TURNER AND HOOCH
Reviewed August 27th, 2002 by David Nusair
Turner and Hooch is old enough now that, Iím assuming, anyone who has any interest in the film would have seen it already. So, since Iím going to give away a pivotal plot point, stop reading.
If you have seen the film, you probably already know what Iím talking about. As enjoyably fluffy as the movie is, the ending is completely unnecessary and unwarranted. Iím talking about, of course, Hoochís demise. Sure, itís a noble death Ė the dog dies protecting Tom Hanksí Turner Ė but still, it feels out of place and out of synch with the rest of the movie. It certainly doesnít help that the film has been building up their relationship for the majority of the running time; the storyline is incredibly thin and not nearly as interesting as the chemistry between Turner and Hooch.
As the film opens, Turner is getting ready for a transfer to a better job in a bigger town. While showing his replacement around (Die Hardís Reginald Veljohnson), we meet a crusty old man who lives by the water with his even crustier old dog, Hooch. Later, after a thug kills the crusty old man, Turner finds himself stuck with Hooch due in part to a sense of loyalty but mostly because he suspects Hooch might be able to identify the killer. Though Turner initially hates the dog (and for good reason; he demolishes Turnerís meticulous apartment), he eventually comes to respect and even like Hooch. And then weíre hit with that ending.
Thereís not much of a plot here, and indeed, several sequences feel as though they were mostly improvised by Hanks on the set. The most obvious example of this is the scene in which Turner and Hooch are on a stakeout and have to spend several hours in a car. Hanks goes off on various tangents, from Hoochís sanitary habits to his love on an old TV show featuring chimps in starring roles. Itís entertaining enough, but makes the lack of a solid storyline seem incredibly obvious. Really, the movie boils down to this: Turnerís got to solve this case and has to work with Hooch since heís the only one who can identify the killer. There arenít really any subplots, save a surprisingly engaging romance between Turner and a new-to-town vet (played by Mare Winningham).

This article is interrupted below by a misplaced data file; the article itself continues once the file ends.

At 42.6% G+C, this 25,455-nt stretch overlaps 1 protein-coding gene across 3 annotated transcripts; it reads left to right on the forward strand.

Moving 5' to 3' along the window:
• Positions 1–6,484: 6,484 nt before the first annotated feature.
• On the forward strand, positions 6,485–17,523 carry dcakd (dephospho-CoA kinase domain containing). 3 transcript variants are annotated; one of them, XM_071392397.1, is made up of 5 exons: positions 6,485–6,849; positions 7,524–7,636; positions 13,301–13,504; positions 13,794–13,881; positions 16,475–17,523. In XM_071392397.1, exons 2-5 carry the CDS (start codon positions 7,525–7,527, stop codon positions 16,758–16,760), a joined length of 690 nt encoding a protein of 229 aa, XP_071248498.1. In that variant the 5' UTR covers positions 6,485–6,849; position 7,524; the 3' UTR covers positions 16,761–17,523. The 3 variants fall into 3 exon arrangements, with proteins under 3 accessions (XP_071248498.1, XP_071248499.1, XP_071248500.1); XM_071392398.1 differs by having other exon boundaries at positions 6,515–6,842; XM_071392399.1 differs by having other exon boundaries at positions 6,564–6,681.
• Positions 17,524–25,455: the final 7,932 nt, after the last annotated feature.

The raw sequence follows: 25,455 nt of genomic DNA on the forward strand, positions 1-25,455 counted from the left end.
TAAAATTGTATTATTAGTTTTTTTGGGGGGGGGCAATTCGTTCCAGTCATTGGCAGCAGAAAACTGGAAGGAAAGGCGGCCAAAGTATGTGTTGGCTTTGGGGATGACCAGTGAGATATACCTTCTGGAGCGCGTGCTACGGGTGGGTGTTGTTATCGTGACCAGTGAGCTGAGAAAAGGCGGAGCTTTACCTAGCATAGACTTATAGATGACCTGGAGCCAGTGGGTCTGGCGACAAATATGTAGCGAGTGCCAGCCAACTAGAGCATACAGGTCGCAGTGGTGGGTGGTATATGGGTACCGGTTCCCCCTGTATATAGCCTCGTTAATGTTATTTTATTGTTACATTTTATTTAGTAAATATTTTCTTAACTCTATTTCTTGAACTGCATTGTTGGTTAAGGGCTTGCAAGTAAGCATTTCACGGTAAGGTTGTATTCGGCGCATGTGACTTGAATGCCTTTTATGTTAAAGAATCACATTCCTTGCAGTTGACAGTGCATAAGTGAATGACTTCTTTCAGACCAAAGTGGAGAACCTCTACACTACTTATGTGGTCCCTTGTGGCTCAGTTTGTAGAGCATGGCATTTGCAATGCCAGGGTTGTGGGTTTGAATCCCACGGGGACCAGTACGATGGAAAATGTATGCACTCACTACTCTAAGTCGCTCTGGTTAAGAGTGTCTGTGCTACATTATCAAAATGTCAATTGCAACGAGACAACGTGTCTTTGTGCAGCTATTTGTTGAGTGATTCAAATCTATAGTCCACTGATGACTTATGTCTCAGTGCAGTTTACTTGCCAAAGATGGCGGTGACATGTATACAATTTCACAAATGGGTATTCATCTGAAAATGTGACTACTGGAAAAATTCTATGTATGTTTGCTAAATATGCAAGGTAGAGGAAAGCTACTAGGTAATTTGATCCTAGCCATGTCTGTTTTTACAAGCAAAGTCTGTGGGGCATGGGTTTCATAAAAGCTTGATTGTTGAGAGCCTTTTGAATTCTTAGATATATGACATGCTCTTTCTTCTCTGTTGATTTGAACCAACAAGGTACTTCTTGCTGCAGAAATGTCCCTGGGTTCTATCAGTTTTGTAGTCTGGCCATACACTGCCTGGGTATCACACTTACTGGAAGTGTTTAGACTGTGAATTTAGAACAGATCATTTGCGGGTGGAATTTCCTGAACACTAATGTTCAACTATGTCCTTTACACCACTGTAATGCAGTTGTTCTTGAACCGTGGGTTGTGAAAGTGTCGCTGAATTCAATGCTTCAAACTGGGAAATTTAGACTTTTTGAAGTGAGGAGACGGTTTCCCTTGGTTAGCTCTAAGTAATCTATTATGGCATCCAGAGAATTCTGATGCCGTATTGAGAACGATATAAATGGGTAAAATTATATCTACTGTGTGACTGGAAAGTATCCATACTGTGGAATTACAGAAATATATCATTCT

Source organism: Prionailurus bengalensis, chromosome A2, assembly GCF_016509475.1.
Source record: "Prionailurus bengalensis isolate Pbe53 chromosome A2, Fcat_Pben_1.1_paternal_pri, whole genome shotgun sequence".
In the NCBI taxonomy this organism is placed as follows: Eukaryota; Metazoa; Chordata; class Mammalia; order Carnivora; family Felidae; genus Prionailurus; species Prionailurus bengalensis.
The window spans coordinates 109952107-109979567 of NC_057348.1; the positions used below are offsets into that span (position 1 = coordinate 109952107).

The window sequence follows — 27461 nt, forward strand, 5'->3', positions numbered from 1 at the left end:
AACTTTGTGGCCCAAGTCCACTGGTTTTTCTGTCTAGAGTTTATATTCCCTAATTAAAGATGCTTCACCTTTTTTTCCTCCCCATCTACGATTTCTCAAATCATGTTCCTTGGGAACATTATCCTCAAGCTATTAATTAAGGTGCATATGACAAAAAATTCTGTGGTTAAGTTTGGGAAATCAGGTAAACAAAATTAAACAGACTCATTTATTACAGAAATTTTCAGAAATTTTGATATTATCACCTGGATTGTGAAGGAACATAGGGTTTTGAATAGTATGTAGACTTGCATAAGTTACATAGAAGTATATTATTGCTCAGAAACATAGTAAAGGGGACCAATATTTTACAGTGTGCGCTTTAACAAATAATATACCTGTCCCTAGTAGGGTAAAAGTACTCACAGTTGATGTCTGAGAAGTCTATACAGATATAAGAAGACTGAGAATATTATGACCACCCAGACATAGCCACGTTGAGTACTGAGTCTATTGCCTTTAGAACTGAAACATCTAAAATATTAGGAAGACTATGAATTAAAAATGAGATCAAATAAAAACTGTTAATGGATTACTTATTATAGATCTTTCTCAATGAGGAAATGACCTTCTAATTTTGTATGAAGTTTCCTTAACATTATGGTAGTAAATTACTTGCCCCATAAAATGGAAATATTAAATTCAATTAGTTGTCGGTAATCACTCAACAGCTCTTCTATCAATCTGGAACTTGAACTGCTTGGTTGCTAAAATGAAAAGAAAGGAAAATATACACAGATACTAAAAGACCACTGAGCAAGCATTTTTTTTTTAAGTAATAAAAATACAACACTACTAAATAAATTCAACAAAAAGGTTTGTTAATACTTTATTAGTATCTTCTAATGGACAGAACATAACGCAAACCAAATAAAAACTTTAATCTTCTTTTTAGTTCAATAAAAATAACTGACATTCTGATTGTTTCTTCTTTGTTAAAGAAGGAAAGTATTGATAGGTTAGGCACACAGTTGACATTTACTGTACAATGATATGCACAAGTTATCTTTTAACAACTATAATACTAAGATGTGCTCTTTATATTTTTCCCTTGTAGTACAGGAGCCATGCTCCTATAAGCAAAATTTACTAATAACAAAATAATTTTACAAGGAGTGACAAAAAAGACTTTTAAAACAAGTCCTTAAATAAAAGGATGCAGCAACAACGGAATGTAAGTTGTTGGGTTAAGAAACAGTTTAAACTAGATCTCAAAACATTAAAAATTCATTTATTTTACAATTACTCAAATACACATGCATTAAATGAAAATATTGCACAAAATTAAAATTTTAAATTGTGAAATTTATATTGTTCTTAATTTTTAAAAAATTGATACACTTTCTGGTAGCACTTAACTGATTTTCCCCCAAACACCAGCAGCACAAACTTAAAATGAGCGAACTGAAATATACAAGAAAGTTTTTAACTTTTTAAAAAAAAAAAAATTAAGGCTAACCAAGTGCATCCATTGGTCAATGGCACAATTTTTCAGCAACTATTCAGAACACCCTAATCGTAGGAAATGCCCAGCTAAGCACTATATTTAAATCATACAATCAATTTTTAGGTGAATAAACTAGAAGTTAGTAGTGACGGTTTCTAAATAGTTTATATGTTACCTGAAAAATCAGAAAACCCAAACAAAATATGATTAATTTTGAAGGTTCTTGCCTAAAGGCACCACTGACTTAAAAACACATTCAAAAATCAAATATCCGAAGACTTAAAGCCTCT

So, the film has spent all this time building up the relationship between Hanks and the dog, and itís gotten to a point where we really like the two of them. And yes, Hanks has great chemistry with Hooch. But, as was typical of most Ď80s comedies, Turner and Hooch turns into an action flick towards the end. Turnerís figured everything out, but heís completely out-numbered. Things look grim, but Hooch comes to the rescue and winds up taking a bullet to the chest for his trouble. The film ends with Hooch dead but survived by puppies. The puppies are supposed to make us forget that Hooch is six feet under, but it doesnít really work. It concludes the movie on a downbeat note that really wasnít necessary.
Still, Hanks is at his wacky and lovable best here, so the movie is certainly worth checking out for that reason.
Audio: This dolby 2.0 surround track is not exactly impressive, but it gets the job done. Sound remains in the front end and dialogue is crisp and clear.
Video: This anamorphically enhanced 1.85:1 transfer is pretty good, especially given the age of the movie. Though it is fairly grainy and has itís share of film-related problems, this is as good as this movieís gonna get on home video.
Conclusion: Turner and Hooch is an entertaining enough Ď80s comedy, but itís bare bones presentation isnít terribly inviting.
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